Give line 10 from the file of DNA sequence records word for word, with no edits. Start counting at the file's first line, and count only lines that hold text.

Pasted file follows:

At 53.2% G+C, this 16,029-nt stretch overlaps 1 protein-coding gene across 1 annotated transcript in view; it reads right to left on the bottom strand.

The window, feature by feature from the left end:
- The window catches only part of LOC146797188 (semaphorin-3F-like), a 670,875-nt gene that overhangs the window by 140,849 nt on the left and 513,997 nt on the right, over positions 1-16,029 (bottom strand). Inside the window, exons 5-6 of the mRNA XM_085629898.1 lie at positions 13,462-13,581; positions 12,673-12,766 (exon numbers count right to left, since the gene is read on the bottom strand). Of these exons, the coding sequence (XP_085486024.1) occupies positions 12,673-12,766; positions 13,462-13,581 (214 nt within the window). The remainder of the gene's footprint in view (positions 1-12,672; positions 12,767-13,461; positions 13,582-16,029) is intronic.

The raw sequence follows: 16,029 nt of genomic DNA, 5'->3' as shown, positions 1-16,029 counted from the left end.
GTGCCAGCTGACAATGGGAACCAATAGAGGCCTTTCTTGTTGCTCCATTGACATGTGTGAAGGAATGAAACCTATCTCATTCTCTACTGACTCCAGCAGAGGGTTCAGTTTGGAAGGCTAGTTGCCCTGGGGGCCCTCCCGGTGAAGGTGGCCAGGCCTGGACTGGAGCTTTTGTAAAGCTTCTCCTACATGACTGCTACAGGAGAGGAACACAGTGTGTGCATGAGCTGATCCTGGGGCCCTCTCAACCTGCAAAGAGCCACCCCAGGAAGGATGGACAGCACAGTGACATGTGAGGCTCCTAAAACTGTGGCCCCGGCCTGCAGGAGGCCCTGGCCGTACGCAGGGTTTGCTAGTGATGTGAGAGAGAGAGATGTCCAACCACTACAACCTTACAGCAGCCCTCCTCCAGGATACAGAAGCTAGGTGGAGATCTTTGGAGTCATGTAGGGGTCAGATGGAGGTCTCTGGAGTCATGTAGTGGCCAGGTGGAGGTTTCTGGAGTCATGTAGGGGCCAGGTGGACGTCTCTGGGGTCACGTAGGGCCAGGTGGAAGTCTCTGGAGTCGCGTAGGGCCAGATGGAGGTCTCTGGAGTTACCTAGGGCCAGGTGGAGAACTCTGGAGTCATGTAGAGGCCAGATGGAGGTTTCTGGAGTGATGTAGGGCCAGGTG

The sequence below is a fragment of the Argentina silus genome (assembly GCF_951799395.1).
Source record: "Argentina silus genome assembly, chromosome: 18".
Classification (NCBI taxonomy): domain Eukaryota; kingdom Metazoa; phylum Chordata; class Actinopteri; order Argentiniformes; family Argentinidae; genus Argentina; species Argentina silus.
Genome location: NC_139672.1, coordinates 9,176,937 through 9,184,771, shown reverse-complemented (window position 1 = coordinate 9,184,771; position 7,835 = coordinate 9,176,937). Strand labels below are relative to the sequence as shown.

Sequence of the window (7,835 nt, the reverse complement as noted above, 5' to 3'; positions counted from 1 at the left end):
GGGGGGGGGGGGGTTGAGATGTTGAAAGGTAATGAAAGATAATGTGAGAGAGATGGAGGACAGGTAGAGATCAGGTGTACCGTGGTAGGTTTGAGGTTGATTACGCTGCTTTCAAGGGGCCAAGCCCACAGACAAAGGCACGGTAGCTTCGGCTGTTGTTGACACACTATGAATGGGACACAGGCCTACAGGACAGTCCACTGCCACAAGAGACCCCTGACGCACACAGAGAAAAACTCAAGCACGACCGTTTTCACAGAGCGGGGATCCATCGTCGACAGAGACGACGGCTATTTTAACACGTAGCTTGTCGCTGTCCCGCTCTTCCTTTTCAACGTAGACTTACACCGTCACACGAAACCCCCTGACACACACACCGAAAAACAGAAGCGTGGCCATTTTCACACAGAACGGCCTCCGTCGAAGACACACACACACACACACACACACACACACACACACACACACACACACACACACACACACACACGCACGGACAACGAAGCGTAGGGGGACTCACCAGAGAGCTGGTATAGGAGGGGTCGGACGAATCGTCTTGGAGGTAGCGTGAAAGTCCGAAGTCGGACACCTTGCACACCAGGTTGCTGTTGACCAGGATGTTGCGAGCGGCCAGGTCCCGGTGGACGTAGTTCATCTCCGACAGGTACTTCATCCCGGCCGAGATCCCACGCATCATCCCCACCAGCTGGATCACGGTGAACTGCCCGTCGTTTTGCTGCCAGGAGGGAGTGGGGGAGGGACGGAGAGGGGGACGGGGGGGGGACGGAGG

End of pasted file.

Sequence of the window (7,835 nt, the reverse complement as noted above, 5' to 3'; positions counted from 1 at the left end):